\[\sum_{j = 0}^k {m \choose j} {n  c \choose j} {c \choose k  j} {n + m \choose j}^{1} = {n \choose k} {m + c \choose k} {n + m \choose k}^{1}.\]This looks quite burly, but it is completely routine to prove these days with WZ theory. The proof goes like this in Maple:
with(SumTools[Hypergeometric]):
a := (n, m, k, c) > binomial(n, k) * binomial(m + c, k) / binomial(n + m, k):
b := (n, m, k, c) > binomial(m, k) * binomial(n  c, k) / binomial(n + m, k):
d := (k, c) > binomial(c, k):
T := b(n, m, j, c) * d(k  j, c) / a(n, m, k, c):
ZeilbergerRecurrence(T, k, j, f, 0..k);
This code outputs f(k) + f(k + 1) = 0
, where $f(k)$ is our sum in $j$. This
means, essentially, that our identity is true so long as it is true for $k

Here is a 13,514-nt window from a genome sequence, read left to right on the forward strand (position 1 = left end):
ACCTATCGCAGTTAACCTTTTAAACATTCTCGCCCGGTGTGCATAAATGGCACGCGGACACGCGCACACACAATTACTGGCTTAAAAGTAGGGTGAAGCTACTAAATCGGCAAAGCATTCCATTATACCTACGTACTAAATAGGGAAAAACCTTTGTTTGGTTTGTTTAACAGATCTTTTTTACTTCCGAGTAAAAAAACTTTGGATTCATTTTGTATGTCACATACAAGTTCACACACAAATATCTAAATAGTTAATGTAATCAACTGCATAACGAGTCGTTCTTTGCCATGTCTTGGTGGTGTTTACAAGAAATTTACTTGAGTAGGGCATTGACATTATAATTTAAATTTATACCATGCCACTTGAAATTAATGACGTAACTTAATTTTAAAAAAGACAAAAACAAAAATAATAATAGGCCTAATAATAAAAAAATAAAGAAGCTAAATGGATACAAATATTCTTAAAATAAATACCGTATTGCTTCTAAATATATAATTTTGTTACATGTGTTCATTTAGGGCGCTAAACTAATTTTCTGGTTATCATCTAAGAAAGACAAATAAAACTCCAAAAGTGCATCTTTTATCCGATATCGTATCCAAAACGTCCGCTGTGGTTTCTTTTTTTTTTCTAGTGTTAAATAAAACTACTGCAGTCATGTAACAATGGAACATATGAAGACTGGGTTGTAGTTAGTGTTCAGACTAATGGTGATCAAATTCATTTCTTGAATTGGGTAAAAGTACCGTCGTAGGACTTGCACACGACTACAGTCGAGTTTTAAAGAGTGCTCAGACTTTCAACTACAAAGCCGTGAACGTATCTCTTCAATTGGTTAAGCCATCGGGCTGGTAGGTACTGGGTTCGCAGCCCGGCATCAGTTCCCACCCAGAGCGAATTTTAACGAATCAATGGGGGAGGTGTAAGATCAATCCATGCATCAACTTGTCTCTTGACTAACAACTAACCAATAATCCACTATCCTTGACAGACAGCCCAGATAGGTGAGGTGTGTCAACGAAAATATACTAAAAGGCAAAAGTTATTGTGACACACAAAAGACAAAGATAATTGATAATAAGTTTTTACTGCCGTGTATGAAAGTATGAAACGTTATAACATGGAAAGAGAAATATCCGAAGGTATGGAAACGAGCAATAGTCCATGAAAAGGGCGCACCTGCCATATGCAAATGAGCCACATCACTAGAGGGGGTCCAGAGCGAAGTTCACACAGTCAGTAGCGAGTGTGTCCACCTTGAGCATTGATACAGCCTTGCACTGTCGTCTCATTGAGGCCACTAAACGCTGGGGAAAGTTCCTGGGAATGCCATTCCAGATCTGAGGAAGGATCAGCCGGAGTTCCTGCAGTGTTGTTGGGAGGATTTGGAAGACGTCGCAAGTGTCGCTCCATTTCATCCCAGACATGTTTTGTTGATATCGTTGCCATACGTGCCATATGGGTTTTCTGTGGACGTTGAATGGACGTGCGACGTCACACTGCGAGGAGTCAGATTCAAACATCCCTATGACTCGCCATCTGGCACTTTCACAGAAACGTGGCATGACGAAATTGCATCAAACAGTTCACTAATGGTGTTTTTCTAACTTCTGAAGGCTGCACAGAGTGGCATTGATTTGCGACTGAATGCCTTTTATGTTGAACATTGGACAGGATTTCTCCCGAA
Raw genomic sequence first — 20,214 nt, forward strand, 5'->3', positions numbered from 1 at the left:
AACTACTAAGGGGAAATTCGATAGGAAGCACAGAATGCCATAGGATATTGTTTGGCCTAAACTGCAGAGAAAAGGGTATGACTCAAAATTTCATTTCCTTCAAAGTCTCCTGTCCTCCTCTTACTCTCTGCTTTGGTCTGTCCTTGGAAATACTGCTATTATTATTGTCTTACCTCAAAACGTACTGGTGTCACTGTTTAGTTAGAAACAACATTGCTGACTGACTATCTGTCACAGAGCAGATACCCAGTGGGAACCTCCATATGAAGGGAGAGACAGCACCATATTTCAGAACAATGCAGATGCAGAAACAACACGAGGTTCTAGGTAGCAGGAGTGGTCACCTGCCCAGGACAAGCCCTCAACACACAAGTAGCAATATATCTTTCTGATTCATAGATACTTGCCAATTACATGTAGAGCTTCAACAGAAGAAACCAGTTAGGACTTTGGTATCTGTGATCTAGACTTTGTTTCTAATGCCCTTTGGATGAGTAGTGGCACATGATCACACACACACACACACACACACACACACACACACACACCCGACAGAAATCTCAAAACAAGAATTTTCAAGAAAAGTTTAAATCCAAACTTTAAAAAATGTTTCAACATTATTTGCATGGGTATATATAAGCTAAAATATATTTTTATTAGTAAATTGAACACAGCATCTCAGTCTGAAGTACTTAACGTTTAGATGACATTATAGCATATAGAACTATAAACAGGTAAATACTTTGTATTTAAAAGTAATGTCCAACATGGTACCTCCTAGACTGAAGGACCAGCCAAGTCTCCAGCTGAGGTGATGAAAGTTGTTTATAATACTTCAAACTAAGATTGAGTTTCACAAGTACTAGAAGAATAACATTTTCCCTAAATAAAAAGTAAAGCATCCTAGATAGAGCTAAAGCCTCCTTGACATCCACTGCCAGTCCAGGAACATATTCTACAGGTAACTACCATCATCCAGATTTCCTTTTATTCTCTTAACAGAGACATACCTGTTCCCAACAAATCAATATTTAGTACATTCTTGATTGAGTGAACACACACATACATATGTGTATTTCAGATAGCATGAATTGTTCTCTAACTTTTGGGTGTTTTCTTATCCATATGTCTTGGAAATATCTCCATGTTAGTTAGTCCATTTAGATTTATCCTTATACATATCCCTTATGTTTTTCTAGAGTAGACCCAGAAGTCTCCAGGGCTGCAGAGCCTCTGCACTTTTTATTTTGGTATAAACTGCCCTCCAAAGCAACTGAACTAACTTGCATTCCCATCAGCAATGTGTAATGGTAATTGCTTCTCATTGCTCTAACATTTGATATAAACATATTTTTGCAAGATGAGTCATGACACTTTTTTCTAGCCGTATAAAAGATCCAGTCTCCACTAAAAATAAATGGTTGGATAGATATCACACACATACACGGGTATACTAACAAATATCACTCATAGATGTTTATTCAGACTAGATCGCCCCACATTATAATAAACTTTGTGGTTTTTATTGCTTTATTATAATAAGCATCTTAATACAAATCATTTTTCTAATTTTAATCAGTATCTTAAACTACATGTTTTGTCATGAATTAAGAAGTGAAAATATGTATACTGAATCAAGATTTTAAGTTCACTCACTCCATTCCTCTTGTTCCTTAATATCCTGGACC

= 0$. Plugging in $k = 0$ gives the trivially true statement $1 = 1$, so we’re
good!
The constant factor
I may have been slightly misleading when I said that Padé approximants are unique up to a constant multiple. This is true, but in practice packages will choose different constants for each $(n, m)$th approximant, to clear denominators or something like that. Put another way, the Padé approximates are some function of $n$ and $m$ times the sequences in \eqref{solution}.
The PADE package assumes that $b(n, m, 0) = 1$, but then normalizes the approximant by clearing denominators and making everything look nice. I believe that, for PADE, the correct “constant” is $(n + m)! / \min(n, m)$, so
\[a(n, m, 0) = b(n, m, 0) = \frac{(n + m)!}{\min(n, m)!}.\]Multiplying through by $(n + m)!$ gives integer coefficients, and I guess the $\min(n, m)!$ term is there to get rid of any common integer factors after that.
This has practical ramifications to the experimental side of this problem. There are, I think, three ways to guess the coefficients:

Guess a recurrence for $a(n, m, k)$ in $k$ (read fixed polynomials from left to right);